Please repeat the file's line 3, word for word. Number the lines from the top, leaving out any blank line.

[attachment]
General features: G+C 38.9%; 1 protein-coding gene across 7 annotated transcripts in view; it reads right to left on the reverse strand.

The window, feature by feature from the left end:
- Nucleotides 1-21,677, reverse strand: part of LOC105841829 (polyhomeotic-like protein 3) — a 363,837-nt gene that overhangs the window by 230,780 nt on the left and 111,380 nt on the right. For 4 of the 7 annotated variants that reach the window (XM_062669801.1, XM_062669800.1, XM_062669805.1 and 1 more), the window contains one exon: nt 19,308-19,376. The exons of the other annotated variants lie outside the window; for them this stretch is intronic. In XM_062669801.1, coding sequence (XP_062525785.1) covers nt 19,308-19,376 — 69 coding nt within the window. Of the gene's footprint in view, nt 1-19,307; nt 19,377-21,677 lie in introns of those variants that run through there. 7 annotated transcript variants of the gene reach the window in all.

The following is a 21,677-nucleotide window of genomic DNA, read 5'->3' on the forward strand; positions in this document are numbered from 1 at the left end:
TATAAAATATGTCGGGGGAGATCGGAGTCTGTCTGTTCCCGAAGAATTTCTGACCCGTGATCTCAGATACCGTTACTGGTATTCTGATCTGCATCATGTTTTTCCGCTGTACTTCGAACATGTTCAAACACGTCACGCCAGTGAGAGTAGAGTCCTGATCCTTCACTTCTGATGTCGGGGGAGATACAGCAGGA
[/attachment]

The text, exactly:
- Nucleotides 1-21,677, reverse strand: part of LOC105841829 (polyhomeotic-like protein 3) — a 363,837-nt gene that overhangs the window by 230,780 nt on the left and 111,380 nt on the right. For 4 of the 7 annotated variants that reach the window (XM_062669801.1, XM_062669800.1, XM_062669805.1 and 1 more), the window contains one exon: nt 19,308-19,376. The exons of the other annotated variants lie outside the window; for them this stretch is intronic. In XM_062669801.1, coding sequence (XP_062525785.1) covers nt 19,308-19,376 — 69 coding nt within the window. Of the gene's footprint in view, nt 1-19,307; nt 19,377-21,677 lie in introns of those variants that run through there. 7 annotated transcript variants of the gene reach the window in all.